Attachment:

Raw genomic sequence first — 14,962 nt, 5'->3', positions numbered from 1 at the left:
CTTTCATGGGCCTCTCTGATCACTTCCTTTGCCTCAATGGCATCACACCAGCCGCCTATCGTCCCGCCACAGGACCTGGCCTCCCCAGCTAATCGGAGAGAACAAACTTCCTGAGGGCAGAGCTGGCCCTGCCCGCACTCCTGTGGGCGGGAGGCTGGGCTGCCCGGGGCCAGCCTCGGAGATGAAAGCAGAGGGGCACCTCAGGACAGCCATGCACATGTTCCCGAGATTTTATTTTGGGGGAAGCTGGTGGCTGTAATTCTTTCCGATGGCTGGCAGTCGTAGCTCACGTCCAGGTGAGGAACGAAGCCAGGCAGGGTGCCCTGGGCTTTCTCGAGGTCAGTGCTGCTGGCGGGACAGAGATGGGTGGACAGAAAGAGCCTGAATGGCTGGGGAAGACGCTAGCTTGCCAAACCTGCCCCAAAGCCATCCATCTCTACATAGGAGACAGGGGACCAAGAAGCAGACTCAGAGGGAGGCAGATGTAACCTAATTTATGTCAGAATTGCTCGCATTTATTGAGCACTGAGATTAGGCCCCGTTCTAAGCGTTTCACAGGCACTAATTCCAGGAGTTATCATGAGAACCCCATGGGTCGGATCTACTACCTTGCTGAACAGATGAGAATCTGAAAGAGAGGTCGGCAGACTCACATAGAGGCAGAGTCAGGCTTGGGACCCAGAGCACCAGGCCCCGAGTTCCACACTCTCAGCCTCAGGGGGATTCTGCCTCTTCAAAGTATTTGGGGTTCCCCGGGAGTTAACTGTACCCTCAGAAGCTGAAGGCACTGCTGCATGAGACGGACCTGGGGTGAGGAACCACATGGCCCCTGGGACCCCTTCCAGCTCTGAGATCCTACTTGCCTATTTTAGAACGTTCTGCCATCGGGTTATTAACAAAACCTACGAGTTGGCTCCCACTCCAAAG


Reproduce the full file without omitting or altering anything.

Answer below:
Raw genomic sequence first — 14,962 nt, 5'->3', positions numbered from 1 at the left:
CTTTCATGGGCCTCTCTGATCACTTCCTTTGCCTCAATGGCATCACACCAGCCGCCTATCGTCCCGCCACAGGACCTGGCCTCCCCAGCTAATCGGAGAGAACAAACTTCCTGAGGGCAGAGCTGGCCCTGCCCGCACTCCTGTGGGCGGGAGGCTGGGCTGCCCGGGGCCAGCCTCGGAGATGAAAGCAGAGGGGCACCTCAGGACAGCCATGCACATGTTCCCGAGATTTTATTTTGGGGGAAGCTGGTGGCTGTAATTCTTTCCGATGGCTGGCAGTCGTAGCTCACGTCCAGGTGAGGAACGAAGCCAGGCAGGGTGCCCTGGGCTTTCTCGAGGTCAGTGCTGCTGGCGGGACAGAGATGGGTGGACAGAAAGAGCCTGAATGGCTGGGGAAGACGCTAGCTTGCCAAACCTGCCCCAAAGCCATCCATCTCTACATAGGAGACAGGGGACCAAGAAGCAGACTCAGAGGGAGGCAGATGTAACCTAATTTATGTCAGAATTGCTCGCATTTATTGAGCACTGAGATTAGGCCCCGTTCTAAGCGTTTCACAGGCACTAATTCCAGGAGTTATCATGAGAACCCCATGGGTCGGATCTACTACCTTGCTGAACAGATGAGAATCTGAAAGAGAGGTCGGCAGACTCACATAGAGGCAGAGTCAGGCTTGGGACCCAGAGCACCAGGCCCCGAGTTCCACACTCTCAGCCTCAGGGGGATTCTGCCTCTTCAAAGTATTTGGGGTTCCCCGGGAGTTAACTGTACCCTCAGAAGCTGAAGGCACTGCTGCATGAGACGGACCTGGGGTGAGGAACCACATGGCCCCTGGGACCCCTTCCAGCTCTGAGATCCTACTTGCCTATTTTAGAACGTTCTGCCATCGGGTTATTAACAAAACCTACGAGTTGGCTCCCACTCCAAAG